New versions of Sass are as backwards-compatible as possible, but sometimes a breaking change is necessary. Sass needs to keep up with the evolving CSS specification, and old language design mistakes occasionally need to be fixed.
Before each breaking change is released, Sass implementations will produce deprecation warnings for stylesheets whose behavior will change. Whenever possible, these warnings will include suggestions for how to update the deprecated styles to make them forward-compatible.
Different implementations have different policies for breaking changes and deprecations. Dart Sass will emit deprecation warnings for at least three months before releasing a breaking change, and will release the breaking change with a new major version number unless that change is necessary for CSS compatibility. CSS compatibility changes are often both non-disruptive and time-sensitive, so they may be released with new minor version numbers instead.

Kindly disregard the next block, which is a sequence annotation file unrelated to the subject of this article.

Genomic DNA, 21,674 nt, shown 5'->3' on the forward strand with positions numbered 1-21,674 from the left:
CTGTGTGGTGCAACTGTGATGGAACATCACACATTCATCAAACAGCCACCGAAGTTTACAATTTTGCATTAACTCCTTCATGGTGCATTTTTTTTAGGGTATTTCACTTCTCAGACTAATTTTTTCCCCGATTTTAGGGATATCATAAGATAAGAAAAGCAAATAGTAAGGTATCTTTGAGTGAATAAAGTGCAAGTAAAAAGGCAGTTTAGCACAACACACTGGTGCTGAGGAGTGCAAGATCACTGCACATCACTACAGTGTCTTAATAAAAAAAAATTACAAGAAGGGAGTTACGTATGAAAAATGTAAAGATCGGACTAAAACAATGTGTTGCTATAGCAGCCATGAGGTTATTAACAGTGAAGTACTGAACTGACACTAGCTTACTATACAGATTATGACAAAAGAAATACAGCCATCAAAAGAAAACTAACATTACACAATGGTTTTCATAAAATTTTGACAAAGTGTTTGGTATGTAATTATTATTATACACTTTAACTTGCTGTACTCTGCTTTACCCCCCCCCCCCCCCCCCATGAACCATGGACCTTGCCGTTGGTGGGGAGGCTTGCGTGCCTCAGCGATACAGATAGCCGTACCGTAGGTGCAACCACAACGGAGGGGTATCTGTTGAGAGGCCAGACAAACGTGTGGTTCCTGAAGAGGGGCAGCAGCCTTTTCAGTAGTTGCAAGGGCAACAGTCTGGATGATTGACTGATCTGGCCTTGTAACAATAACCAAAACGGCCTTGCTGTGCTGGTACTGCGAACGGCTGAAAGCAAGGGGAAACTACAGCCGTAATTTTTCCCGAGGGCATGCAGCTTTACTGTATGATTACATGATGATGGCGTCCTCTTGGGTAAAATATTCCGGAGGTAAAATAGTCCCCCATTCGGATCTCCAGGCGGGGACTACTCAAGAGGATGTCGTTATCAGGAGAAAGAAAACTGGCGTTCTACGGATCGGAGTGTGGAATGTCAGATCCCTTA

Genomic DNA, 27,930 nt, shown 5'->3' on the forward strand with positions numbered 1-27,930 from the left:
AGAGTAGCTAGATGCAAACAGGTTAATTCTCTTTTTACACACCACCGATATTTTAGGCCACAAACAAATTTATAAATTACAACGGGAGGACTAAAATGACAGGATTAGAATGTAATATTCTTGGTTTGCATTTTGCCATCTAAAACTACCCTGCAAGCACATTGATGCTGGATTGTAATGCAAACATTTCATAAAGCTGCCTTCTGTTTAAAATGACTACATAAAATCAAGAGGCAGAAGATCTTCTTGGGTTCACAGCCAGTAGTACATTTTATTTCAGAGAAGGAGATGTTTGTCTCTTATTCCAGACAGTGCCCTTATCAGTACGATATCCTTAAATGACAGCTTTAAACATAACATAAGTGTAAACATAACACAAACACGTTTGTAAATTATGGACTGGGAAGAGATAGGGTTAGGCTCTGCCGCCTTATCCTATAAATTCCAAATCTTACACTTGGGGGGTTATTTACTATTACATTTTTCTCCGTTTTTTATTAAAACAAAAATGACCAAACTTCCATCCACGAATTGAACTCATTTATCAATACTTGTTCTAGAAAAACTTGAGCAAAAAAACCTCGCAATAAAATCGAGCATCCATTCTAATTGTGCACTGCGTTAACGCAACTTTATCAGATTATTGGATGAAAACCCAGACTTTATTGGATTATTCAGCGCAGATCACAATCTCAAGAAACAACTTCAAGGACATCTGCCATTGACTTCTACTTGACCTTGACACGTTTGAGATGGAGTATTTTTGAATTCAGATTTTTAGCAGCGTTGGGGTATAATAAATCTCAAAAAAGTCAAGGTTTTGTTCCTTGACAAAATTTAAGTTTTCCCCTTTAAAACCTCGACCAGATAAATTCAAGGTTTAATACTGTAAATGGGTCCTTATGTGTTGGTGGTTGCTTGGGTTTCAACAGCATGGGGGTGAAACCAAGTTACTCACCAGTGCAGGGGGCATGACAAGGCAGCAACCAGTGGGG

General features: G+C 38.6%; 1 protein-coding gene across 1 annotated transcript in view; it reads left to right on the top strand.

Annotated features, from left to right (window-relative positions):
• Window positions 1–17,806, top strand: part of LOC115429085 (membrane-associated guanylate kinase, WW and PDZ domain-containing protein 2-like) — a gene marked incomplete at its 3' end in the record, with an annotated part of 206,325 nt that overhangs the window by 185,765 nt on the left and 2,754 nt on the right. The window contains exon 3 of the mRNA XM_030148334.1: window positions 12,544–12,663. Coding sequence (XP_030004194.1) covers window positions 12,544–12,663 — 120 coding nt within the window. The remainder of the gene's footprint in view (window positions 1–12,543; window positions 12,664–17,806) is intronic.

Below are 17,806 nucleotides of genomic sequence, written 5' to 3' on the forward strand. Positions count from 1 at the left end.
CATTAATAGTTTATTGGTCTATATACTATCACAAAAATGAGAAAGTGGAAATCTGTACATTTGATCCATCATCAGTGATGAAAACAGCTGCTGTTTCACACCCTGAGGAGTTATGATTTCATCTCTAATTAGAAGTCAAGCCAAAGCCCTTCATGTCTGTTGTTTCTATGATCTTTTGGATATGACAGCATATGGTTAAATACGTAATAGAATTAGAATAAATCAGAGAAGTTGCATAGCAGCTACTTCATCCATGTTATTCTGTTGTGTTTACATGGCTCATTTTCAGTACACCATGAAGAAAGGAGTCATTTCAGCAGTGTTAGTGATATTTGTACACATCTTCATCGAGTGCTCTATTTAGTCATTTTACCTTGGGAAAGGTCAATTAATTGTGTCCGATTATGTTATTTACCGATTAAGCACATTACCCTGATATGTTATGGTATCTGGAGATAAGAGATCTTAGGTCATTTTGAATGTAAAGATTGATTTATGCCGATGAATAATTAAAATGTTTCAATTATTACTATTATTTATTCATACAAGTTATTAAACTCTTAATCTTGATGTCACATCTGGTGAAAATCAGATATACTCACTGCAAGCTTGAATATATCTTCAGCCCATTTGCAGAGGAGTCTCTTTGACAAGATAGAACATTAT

These breaking changes are coming soon or have recently been released:
A variable may only have a single
!defaultflag beginning in Dart Sass 1.62.0.
Selectors with invalid combinators are invalid beginning in Dart Sass 1.54.0.
/is changing from a division operation to a list separator beginning in Dart Sass 1.33.0.
Functions are stricter about which units they allow beginning in Dart Sass 1.32.0.
Parsing the special syntax of
@-moz-documentwill be invalid beginning in Dart Sass 1.7.2.
Compound selectors could not be extended in Dart Sass 1.0.0 and Ruby Sass 4.0.0.
The syntax for CSS custom property values changed in Dart Sass 1.0.0, LibSass 3.5.0, and Ruby Sass 3.5.0.
Early Opt-In permalinkEarly Opt-In
Dart Sass users can opt in to treat deprecations as errors early using the
--fatal-deprecation command line option.